Artwork: “Portrait of Rashid Johnson and Sanford Biggers, The Ambassadors”, 2017 oil on canvas painting: 120 5/16 x 85 5/8 inches (305.6 x 217.5 cm) framed: 131 5/16 x 96 11/16 x 4 ½ inches (333.5 x 245.6 x 11.4 cm). © Kehinde Wiley, courtesy Sean Kelly, New York

The Trickster exists in different cultures around the globe: the wily shapeshifter with the power to transform the way we see the world. As an archetype, The Trickster can be found in any walk of life where people must operate according to more than one set of rules, moving seamlessly between the appearance of things and the underlying truth.

.

Artists know this realm well for they are consigned to delve deep below the surface and manifest what they find. Yet their discoveries are not necessarily in line with the status quo; more often than not, they will upset polite society and upend respectability politics by speaking truth to power – quite literally.

.

In the United States, African Americans know this well. Throughout the course of the nation’s history, they have been forced to deal with systemic oppression and abuse in a culture filled with double speak that began with the words “All men are created equal,” penned in the Declaration of Independence by Thomas Jefferson, a man who kept his own children as slaves until his death.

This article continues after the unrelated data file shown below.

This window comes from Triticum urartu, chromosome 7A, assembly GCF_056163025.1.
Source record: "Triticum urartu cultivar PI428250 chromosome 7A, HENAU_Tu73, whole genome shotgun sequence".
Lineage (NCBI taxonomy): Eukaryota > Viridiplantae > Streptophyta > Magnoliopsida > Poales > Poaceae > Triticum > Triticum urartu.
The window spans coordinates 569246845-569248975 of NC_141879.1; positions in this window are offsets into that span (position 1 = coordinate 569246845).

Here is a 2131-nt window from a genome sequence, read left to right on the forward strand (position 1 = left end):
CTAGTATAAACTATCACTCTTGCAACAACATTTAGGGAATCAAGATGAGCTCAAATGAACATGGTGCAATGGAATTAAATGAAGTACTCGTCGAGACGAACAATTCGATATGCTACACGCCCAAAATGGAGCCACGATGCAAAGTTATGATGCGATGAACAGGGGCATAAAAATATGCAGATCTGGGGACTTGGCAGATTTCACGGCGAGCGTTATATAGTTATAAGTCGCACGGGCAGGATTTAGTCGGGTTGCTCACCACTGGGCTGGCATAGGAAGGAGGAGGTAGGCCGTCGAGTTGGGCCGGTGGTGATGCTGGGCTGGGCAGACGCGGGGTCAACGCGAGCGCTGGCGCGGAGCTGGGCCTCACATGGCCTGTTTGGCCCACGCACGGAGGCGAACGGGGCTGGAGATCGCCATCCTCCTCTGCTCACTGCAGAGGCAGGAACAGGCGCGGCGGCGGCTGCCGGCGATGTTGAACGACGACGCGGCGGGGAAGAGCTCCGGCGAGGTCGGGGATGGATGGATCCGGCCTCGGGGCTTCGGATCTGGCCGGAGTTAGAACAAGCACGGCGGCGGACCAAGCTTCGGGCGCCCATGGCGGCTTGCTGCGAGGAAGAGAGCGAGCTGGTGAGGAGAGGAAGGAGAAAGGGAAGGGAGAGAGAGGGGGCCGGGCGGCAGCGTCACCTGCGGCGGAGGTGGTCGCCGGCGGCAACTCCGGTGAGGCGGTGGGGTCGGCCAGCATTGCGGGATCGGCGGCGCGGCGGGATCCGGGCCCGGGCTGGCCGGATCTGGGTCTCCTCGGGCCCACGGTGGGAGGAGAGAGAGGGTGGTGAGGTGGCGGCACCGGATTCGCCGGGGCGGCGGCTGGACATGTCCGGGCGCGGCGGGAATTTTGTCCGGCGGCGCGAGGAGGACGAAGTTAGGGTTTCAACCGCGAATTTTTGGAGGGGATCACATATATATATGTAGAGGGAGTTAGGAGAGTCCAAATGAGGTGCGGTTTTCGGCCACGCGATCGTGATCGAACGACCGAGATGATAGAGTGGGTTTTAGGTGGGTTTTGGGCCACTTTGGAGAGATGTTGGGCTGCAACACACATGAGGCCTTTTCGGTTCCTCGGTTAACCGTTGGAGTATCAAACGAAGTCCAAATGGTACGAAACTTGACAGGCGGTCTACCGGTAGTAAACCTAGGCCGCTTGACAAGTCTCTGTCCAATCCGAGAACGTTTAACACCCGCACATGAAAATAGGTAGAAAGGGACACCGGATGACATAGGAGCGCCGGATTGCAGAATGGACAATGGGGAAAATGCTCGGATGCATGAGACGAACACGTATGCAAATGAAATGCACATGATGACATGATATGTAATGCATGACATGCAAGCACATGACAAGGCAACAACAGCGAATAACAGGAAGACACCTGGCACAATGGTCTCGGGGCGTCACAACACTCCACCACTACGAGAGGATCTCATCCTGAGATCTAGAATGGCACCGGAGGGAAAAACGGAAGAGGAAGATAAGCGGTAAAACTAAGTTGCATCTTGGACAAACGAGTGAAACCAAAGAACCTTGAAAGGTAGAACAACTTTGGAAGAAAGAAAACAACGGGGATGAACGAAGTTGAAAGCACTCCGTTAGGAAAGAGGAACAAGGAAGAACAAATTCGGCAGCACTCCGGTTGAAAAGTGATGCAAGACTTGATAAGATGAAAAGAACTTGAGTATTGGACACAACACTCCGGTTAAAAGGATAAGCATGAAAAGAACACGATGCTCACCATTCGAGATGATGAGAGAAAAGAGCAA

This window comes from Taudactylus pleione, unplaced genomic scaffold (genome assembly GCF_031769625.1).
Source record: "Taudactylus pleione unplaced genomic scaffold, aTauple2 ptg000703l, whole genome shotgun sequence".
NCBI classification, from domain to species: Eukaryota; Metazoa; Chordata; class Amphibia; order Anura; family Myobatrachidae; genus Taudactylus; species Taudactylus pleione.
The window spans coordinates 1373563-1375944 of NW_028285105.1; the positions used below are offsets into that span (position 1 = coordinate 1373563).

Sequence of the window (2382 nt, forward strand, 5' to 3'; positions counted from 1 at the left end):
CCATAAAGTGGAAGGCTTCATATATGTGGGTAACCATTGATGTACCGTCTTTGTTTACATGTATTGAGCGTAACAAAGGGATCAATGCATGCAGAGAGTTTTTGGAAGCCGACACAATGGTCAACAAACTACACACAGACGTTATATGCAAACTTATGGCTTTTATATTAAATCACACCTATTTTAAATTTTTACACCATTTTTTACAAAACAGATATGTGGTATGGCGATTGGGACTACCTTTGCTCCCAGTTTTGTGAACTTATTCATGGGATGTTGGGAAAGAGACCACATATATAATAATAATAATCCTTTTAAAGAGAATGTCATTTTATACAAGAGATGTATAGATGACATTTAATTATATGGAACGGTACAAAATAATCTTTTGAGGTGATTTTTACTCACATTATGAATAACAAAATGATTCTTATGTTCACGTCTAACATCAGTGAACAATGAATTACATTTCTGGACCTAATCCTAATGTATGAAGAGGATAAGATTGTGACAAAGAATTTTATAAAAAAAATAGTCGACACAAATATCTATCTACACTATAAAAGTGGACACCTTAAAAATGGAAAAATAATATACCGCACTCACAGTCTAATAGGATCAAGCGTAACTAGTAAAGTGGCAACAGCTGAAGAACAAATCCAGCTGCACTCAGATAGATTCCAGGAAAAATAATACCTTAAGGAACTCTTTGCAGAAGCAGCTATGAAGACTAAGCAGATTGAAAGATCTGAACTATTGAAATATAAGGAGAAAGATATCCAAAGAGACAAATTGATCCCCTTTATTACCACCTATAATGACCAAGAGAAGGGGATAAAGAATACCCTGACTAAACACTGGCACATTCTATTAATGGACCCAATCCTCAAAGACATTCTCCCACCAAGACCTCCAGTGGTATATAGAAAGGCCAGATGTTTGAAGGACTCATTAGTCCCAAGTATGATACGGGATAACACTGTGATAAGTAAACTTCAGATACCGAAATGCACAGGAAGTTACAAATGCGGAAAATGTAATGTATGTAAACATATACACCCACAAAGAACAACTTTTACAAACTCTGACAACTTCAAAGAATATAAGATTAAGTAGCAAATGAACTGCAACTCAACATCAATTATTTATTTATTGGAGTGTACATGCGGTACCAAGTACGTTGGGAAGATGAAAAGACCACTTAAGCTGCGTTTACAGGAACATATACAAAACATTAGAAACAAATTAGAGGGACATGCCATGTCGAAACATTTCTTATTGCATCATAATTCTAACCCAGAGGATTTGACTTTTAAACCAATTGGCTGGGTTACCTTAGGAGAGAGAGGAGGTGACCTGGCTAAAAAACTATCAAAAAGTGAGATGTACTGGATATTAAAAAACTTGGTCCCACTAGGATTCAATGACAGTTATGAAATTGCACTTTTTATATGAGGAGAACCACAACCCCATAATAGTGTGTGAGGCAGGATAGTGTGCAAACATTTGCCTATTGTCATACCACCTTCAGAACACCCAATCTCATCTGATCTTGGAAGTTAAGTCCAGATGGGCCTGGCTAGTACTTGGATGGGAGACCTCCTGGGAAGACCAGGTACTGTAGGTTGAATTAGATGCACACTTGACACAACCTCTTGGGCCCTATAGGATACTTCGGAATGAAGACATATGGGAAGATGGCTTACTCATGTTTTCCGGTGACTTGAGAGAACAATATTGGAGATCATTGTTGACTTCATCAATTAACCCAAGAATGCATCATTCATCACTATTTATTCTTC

.

Throughout his career, artist Kehinde Wiley has moved smoothly between spheres of influence, using the canon of Western art as a tool of subversion, celebration, and recognition for those who have long been excluded from the narrative. “History is written by the victors,” Winston Churchill said, reminding us that now is the time to reclaim that which belongs to us.

.

In Trickster, a new exhibition of work currently on view at Sean Kelly, Gallery, through June 17, 2017, New York, Wiley honors his contemporaries who walk his same path, creating a series of portraits of extraordinary black artists including Derrick Adams, Sanford Biggers, Nick Cave, Rashid Johnson, Glenn Ligon, Kerry James Marshall, Wangechi Mutu, Yinka Shonibare, Mickalene Thomas, Hank Willis Thomas, Carrie Mae Weems, and Lynette Yiadom-Boakye.

.

Using Francisco Goya’s infamous Black Paintings as the departure point, Wiley puts blackness front and centre, operating on several levels simultaneously. Below, he speaks to us about this work, revealing the power and courage it takes to go beyond the known.

.

Read the Full Story at Dazed Digital

.

Artwork: Kehinde Wiley, “Portrait of Wangechi Mutu, Mamiwata” © Kehinde Wiley, courtesy Sean Kelly, New York

Artwork: “Portrait of Nick Cave, Nadezhda Polovtseva”, 2017 oil on canvas painting: 120 5/16 x 81 ¾ inches (305.6 x 207.6 cm) framed: 131 5/16 x 92 ¾ x 4 ½ inches (333.5 x 235.6 x 11.4 cm). © Kehinde Wiley, courtesy Sean Kelly, New York

 

Please Share: